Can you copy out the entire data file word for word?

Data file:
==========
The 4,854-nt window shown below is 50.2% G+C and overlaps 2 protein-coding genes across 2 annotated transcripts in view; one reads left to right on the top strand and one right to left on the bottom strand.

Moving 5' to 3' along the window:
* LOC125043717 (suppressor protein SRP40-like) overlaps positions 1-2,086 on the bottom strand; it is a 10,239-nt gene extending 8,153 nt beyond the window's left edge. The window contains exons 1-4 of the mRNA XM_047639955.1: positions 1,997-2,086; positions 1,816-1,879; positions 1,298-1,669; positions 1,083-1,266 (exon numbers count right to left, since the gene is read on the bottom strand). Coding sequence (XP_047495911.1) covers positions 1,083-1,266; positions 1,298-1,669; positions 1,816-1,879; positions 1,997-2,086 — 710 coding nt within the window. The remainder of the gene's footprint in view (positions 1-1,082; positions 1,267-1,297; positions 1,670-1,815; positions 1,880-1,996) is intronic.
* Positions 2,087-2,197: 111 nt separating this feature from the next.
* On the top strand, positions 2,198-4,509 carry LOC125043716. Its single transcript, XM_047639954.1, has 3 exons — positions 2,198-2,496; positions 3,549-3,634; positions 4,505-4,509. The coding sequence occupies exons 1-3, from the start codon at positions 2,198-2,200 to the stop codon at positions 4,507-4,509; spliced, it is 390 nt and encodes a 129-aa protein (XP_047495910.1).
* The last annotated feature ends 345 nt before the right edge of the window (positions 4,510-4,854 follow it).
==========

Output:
The 4,854-nt window shown below is 50.2% G+C and overlaps 2 protein-coding genes across 2 annotated transcripts in view; one reads left to right on the top strand and one right to left on the bottom strand.

Moving 5' to 3' along the window:
* LOC125043717 (suppressor protein SRP40-like) overlaps positions 1-2,086 on the bottom strand; it is a 10,239-nt gene extending 8,153 nt beyond the window's left edge. The window contains exons 1-4 of the mRNA XM_047639955.1: positions 1,997-2,086; positions 1,816-1,879; positions 1,298-1,669; positions 1,083-1,266 (exon numbers count right to left, since the gene is read on the bottom strand). Coding sequence (XP_047495911.1) covers positions 1,083-1,266; positions 1,298-1,669; positions 1,816-1,879; positions 1,997-2,086 — 710 coding nt within the window. The remainder of the gene's footprint in view (positions 1-1,082; positions 1,267-1,297; positions 1,670-1,815; positions 1,880-1,996) is intronic.
* Positions 2,087-2,197: 111 nt separating this feature from the next.
* On the top strand, positions 2,198-4,509 carry LOC125043716. Its single transcript, XM_047639954.1, has 3 exons — positions 2,198-2,496; positions 3,549-3,634; positions 4,505-4,509. The coding sequence occupies exons 1-3, from the start codon at positions 2,198-2,200 to the stop codon at positions 4,507-4,509; spliced, it is 390 nt and encodes a 129-aa protein (XP_047495910.1).
* The last annotated feature ends 345 nt before the right edge of the window (positions 4,510-4,854 follow it).